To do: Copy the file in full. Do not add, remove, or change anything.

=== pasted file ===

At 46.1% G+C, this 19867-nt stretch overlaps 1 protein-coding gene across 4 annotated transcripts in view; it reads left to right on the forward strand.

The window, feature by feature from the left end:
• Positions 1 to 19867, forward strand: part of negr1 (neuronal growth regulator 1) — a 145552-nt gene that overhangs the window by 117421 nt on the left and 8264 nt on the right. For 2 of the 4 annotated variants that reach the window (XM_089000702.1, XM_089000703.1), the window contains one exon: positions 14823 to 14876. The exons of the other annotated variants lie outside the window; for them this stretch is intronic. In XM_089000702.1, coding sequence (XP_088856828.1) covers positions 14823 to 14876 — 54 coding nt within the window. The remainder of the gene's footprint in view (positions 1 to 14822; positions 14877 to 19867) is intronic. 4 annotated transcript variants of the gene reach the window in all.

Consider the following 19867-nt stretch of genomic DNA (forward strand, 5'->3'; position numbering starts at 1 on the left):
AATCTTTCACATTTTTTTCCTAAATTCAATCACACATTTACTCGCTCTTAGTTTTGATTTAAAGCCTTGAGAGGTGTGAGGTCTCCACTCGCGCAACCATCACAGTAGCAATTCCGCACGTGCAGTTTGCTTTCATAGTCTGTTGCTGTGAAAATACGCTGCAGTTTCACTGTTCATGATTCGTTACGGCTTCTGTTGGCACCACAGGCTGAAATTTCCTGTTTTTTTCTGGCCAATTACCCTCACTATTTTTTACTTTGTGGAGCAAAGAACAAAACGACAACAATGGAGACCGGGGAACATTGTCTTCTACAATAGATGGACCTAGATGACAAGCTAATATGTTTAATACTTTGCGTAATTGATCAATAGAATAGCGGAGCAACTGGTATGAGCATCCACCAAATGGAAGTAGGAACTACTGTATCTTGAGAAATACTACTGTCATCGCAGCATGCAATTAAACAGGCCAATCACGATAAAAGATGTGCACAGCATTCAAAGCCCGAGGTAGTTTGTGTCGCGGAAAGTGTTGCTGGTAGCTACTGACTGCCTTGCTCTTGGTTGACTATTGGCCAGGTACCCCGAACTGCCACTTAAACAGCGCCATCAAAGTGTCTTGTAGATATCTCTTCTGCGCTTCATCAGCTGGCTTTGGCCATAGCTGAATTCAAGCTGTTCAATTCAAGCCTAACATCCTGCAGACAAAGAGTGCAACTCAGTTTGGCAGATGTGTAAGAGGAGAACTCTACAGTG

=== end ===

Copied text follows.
At 46.1% G+C, this 19867-nt stretch overlaps 1 protein-coding gene across 4 annotated transcripts in view; it reads left to right on the forward strand.

The window, feature by feature from the left end:
• Positions 1 to 19867, forward strand: part of negr1 (neuronal growth regulator 1) — a 145552-nt gene that overhangs the window by 117421 nt on the left and 8264 nt on the right. For 2 of the 4 annotated variants that reach the window (XM_089000702.1, XM_089000703.1), the window contains one exon: positions 14823 to 14876. The exons of the other annotated variants lie outside the window; for them this stretch is intronic. In XM_089000702.1, coding sequence (XP_088856828.1) covers positions 14823 to 14876 — 54 coding nt within the window. The remainder of the gene's footprint in view (positions 1 to 14822; positions 14877 to 19867) is intronic. 4 annotated transcript variants of the gene reach the window in all.

Consider the following 19867-nt stretch of genomic DNA (forward strand, 5'->3'; position numbering starts at 1 on the left):
AATCTTTCACATTTTTTTCCTAAATTCAATCACACATTTACTCGCTCTTAGTTTTGATTTAAAGCCTTGAGAGGTGTGAGGTCTCCACTCGCGCAACCATCACAGTAGCAATTCCGCACGTGCAGTTTGCTTTCATAGTCTGTTGCTGTGAAAATACGCTGCAGTTTCACTGTTCATGATTCGTTACGGCTTCTGTTGGCACCACAGGCTGAAATTTCCTGTTTTTTTCTGGCCAATTACCCTCACTATTTTTTACTTTGTGGAGCAAAGAACAAAACGACAACAATGGAGACCGGGGAACATTGTCTTCTACAATAGATGGACCTAGATGACAAGCTAATATGTTTAATACTTTGCGTAATTGATCAATAGAATAGCGGAGCAACTGGTATGAGCATCCACCAAATGGAAGTAGGAACTACTGTATCTTGAGAAATACTACTGTCATCGCAGCATGCAATTAAACAGGCCAATCACGATAAAAGATGTGCACAGCATTCAAAGCCCGAGGTAGTTTGTGTCGCGGAAAGTGTTGCTGGTAGCTACTGACTGCCTTGCTCTTGGTTGACTATTGGCCAGGTACCCCGAACTGCCACTTAAACAGCGCCATCAAAGTGTCTTGTAGATATCTCTTCTGCGCTTCATCAGCTGGCTTTGGCCATAGCTGAATTCAAGCTGTTCAATTCAAGCCTAACATCCTGCAGACAAAGAGTGCAACTCAGTTTGGCAGATGTGTAAGAGGAGAACTCTACAGTG